Thursday, January 3, 2013

Ronald Reagan on the Great Depression, FDR, and the WPA

On the Great Depression:

“They were cheerless, desperate days. I don’t think anyone who did not live through the Depression can ever understand how difficult it was. In the words of Franklin D. Roosevelt, ‘the country was dying by inches.’ There were millions of people out of work. The unemployment rate across the country was over twenty-six percent. Every day the radio crackled with announcements warning people not to leave home in search of work because, the announcer said, there were no jobs to be found anywhere. There were no jobs, and for many, it seemed as if there was no hope.”


“(FDR) entered the White House facing a national emergency as grim as any the country has ever faced and, acting quickly, he had implemented a plan of action to deal with the crisis. During his Fireside Chats, his strong, gentle, confident voice resonated across the nation with an eloquence that brought comfort and resilience to a nation caught up in a storm and reassured us that we could lick any problem. I will never forget him for that.”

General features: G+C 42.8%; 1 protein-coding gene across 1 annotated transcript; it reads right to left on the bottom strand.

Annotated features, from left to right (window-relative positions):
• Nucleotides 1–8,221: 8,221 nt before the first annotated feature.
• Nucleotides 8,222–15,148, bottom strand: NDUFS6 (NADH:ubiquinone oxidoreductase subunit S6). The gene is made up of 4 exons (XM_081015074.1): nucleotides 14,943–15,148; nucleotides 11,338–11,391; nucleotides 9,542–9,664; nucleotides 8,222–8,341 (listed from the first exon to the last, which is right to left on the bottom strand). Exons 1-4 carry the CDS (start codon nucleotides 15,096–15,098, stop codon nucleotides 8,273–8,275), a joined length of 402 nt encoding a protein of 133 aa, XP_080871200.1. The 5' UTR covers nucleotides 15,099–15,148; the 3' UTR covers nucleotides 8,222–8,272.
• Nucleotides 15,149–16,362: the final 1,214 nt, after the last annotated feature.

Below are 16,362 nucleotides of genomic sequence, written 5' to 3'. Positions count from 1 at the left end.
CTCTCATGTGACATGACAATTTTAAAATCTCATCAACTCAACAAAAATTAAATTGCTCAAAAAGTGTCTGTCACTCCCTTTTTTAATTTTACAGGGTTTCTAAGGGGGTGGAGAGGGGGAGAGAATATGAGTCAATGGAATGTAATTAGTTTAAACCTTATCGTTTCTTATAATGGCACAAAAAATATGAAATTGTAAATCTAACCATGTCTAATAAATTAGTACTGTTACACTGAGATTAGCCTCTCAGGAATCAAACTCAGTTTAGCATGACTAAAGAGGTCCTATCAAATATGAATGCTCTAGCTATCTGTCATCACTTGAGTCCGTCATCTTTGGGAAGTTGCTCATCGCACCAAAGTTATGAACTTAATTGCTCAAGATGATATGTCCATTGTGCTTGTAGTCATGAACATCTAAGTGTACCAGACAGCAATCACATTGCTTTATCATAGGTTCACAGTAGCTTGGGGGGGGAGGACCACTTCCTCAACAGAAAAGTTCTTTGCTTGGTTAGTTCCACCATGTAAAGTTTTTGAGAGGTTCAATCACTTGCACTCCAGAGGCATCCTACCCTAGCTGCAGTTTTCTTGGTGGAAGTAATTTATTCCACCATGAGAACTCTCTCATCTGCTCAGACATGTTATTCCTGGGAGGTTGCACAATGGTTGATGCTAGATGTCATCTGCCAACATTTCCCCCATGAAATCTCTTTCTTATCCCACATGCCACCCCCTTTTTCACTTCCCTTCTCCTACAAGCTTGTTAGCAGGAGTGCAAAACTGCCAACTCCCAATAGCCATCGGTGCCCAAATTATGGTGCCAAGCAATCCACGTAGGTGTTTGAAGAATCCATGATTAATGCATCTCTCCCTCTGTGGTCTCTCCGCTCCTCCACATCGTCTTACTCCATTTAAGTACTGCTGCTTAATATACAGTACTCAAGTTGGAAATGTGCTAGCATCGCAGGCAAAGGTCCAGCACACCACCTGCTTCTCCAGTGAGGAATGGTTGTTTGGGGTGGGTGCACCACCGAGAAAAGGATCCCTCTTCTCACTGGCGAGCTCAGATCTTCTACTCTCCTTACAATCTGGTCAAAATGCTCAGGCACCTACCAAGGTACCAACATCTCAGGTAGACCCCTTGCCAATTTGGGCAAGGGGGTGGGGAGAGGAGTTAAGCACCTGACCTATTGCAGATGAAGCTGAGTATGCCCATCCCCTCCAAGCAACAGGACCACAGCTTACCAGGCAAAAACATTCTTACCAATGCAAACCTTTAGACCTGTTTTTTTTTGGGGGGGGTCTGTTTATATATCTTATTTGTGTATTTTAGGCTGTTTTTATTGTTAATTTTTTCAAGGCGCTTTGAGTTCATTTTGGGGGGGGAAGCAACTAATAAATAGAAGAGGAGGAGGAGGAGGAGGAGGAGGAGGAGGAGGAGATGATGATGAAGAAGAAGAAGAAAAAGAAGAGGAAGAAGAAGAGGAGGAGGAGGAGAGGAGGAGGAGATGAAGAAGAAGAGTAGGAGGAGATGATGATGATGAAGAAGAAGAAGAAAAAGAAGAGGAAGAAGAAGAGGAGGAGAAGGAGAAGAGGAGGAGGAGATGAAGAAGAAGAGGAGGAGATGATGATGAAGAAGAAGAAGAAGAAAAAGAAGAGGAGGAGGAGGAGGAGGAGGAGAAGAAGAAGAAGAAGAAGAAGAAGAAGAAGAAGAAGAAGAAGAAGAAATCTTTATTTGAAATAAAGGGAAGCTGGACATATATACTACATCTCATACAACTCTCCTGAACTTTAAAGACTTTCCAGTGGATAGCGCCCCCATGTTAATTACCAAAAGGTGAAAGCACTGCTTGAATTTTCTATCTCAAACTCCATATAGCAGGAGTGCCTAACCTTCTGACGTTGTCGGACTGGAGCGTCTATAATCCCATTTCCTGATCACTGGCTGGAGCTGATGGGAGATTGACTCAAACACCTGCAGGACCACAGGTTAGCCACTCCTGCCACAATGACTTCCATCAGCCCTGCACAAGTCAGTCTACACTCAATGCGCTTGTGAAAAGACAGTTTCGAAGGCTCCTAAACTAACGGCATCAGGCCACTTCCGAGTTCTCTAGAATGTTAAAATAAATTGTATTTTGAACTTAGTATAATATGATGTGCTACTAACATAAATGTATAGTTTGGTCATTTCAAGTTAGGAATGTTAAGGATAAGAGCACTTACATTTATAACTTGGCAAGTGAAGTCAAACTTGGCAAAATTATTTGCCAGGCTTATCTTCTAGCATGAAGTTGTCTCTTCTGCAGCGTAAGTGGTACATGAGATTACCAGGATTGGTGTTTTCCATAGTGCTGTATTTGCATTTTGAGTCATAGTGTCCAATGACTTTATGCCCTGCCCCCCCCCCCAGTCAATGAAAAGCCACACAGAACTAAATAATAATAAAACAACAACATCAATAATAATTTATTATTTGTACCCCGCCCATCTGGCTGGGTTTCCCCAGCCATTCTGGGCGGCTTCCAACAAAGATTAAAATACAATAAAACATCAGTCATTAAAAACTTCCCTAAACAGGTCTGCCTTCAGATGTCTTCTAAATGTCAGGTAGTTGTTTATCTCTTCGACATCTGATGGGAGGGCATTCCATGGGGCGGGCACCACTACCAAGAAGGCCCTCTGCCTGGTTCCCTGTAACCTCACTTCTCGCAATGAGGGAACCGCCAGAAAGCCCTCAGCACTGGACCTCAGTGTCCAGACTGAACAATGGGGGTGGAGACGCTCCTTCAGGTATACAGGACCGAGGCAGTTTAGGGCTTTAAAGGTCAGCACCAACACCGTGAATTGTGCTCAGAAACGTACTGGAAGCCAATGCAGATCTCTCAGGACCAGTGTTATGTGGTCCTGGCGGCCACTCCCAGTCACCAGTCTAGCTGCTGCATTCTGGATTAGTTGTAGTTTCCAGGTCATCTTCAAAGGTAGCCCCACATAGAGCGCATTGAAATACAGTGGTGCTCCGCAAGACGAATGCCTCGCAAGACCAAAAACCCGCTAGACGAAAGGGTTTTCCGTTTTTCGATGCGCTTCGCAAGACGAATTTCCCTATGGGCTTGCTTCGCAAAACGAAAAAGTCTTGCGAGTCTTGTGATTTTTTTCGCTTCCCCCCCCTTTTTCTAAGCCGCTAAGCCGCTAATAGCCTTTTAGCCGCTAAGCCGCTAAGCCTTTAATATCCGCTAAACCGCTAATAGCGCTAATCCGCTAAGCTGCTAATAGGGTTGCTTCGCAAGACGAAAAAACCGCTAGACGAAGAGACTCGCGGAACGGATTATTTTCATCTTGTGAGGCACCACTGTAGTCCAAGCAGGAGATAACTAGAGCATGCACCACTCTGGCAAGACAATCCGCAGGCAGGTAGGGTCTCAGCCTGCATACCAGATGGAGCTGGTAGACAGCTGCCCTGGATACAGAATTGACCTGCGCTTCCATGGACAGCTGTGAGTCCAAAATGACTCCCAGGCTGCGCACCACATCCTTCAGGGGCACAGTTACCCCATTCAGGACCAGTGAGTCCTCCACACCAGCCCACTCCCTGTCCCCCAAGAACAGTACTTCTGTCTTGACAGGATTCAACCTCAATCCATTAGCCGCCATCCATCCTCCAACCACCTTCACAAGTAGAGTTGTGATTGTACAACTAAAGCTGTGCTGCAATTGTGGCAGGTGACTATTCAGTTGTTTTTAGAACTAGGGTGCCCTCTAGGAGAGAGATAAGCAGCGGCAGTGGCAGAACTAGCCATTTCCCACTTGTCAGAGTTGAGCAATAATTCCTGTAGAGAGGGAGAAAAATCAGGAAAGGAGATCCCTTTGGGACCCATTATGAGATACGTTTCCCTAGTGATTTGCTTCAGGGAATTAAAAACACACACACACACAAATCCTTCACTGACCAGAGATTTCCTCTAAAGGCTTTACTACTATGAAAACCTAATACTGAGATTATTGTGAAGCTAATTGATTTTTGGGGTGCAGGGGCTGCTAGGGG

On the WPA:

“The WPA was one of the most productive elements of FDR's alphabet soup of agencies because it put people to work building roads, bridges, and other gave men and women a chance to make some money along with the satisfaction of knowing they earned it.”

(Quotes from Ronald Reagan: An American Life, by Ronald Reagan, Simon & Schuster, Inc., 1990)

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